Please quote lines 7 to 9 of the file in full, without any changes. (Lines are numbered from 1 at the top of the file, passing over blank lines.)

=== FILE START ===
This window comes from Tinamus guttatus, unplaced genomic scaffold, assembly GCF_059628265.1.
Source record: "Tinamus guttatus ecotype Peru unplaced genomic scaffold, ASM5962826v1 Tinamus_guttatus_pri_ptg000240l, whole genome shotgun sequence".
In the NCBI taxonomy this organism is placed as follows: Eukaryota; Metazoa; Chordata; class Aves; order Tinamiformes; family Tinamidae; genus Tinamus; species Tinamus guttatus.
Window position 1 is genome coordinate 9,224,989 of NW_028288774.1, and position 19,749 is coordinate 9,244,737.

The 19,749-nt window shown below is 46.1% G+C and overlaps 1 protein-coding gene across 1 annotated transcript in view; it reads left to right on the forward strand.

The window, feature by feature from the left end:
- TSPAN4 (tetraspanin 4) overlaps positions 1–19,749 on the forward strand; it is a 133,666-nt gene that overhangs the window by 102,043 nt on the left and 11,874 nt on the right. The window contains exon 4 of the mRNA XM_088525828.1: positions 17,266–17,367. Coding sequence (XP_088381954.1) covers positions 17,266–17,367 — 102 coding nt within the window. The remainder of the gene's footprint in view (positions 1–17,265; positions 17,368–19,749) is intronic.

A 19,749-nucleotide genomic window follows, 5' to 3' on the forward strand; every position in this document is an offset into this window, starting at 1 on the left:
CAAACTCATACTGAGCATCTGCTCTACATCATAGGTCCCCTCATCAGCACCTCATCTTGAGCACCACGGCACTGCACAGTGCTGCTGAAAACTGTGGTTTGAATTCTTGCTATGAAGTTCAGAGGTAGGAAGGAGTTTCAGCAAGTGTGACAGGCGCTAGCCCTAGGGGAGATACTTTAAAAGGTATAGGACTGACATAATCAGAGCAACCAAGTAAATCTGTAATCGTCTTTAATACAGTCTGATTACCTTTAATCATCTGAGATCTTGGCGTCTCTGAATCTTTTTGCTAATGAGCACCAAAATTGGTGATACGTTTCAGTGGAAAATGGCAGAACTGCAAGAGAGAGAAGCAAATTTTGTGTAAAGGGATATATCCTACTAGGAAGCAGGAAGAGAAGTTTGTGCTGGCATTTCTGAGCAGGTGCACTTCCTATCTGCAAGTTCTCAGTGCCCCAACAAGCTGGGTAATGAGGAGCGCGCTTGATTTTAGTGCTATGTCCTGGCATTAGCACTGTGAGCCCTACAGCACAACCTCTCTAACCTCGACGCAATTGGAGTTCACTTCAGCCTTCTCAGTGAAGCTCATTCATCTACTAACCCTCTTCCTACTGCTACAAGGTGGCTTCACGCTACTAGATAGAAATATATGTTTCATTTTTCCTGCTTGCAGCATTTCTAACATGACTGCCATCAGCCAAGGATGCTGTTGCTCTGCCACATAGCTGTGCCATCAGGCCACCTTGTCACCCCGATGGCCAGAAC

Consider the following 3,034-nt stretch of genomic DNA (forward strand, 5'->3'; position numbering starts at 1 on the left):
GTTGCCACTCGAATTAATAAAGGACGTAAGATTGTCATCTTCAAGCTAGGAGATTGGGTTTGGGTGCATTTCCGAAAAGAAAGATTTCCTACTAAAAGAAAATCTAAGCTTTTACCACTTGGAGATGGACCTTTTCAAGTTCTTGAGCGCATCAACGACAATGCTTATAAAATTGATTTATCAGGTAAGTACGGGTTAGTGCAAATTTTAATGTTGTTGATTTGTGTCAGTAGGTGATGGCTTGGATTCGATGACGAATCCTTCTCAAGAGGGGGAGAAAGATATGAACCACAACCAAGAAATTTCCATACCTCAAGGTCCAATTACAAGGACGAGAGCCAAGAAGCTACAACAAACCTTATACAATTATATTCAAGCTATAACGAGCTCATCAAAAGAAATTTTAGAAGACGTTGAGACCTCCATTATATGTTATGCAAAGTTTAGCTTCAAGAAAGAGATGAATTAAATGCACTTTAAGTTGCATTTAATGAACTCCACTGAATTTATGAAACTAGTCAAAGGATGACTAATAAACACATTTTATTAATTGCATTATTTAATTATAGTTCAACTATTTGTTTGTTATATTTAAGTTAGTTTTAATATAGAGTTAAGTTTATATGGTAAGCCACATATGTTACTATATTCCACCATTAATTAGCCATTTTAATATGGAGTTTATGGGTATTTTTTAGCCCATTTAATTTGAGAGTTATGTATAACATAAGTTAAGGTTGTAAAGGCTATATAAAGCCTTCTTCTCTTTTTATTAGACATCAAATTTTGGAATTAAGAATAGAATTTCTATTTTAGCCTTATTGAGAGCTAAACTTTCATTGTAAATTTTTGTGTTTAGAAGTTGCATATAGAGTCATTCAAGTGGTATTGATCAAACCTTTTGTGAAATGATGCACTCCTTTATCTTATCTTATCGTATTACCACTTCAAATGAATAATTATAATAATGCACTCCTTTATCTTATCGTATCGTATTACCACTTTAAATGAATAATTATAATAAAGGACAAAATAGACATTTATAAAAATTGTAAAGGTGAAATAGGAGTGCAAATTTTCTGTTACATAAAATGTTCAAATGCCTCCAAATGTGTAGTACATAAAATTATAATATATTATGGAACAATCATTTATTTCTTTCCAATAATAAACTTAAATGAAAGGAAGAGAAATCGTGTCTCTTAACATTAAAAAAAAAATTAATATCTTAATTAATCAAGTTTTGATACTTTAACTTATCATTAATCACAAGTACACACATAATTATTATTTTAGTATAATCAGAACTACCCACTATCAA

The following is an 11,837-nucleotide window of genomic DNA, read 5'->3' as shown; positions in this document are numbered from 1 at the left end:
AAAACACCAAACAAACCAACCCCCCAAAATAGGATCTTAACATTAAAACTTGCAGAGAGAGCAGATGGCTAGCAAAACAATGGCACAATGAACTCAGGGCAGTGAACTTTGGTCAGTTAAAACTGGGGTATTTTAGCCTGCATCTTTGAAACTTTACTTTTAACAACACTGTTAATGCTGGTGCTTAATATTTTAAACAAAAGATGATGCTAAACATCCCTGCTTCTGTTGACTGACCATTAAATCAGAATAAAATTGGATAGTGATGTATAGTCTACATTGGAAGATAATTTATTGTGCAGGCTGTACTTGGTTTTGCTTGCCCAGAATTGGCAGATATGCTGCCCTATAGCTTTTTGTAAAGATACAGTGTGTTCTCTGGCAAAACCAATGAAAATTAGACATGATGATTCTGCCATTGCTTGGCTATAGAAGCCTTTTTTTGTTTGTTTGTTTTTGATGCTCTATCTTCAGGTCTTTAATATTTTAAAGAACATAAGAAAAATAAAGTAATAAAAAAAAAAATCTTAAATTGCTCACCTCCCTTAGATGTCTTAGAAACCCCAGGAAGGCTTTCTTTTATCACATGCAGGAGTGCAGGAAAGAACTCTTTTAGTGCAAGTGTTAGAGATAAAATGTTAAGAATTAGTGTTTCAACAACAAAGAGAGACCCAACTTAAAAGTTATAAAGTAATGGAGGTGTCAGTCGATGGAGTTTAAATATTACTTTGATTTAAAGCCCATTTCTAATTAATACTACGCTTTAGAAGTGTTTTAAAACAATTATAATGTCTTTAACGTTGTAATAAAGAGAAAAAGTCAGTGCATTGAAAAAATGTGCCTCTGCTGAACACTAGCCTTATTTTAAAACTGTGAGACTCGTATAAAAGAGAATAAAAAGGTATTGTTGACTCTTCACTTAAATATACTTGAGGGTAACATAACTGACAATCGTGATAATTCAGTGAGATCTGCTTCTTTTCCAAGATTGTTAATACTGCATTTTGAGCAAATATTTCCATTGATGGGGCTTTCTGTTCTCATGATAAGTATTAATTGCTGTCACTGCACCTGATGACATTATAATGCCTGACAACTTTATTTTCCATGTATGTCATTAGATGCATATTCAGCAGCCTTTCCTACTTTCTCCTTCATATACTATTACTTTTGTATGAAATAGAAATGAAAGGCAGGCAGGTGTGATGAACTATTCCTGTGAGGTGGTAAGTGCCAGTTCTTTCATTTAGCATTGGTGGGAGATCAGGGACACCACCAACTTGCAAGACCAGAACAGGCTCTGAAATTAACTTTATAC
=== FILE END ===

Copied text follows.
- TSPAN4 (tetraspanin 4) overlaps positions 1–19,749 on the forward strand; it is a 133,666-nt gene that overhangs the window by 102,043 nt on the left and 11,874 nt on the right. The window contains exon 4 of the mRNA XM_088525828.1: positions 17,266–17,367. Coding sequence (XP_088381954.1) covers positions 17,266–17,367 — 102 coding nt within the window. The remainder of the gene's footprint in view (positions 1–17,265; positions 17,368–19,749) is intronic.

A 19,749-nucleotide genomic window follows, 5' to 3' on the forward strand; every position in this document is an offset into this window, starting at 1 on the left:
CAAACTCATACTGAGCATCTGCTCTACATCATAGGTCCCCTCATCAGCACCTCATCTTGAGCACCACGGCACTGCACAGTGCTGCTGAAAACTGTGGTTTGAATTCTTGCTATGAAGTTCAGAGGTAGGAAGGAGTTTCAGCAAGTGTGACAGGCGCTAGCCCTAGGGGAGATACTTTAAAAGGTATAGGACTGACATAATCAGAGCAACCAAGTAAATCTGTAATCGTCTTTAATACAGTCTGATTACCTTTAATCATCTGAGATCTTGGCGTCTCTGAATCTTTTTGCTAATGAGCACCAAAATTGGTGATACGTTTCAGTGGAAAATGGCAGAACTGCAAGAGAGAGAAGCAAATTTTGTGTAAAGGGATATATCCTACTAGGAAGCAGGAAGAGAAGTTTGTGCTGGCATTTCTGAGCAGGTGCACTTCCTATCTGCAAGTTCTCAGTGCCCCAACAAGCTGGGTAATGAGGAGCGCGCTTGATTTTAGTGCTATGTCCTGGCATTAGCACTGTGAGCCCTACAGCACAACCTCTCTAACCTCGACGCAATTGGAGTTCACTTCAGCCTTCTCAGTGAAGCTCATTCATCTACTAACCCTCTTCCTACTGCTACAAGGTGGCTTCACGCTACTAGATAGAAATATATGTTTCATTTTTCCTGCTTGCAGCATTTCTAACATGACTGCCATCAGCCAAGGATGCTGTTGCTCTGCCACATAGCTGTGCCATCAGGCCACCTTGTCACCCCGATGGCCAGAAC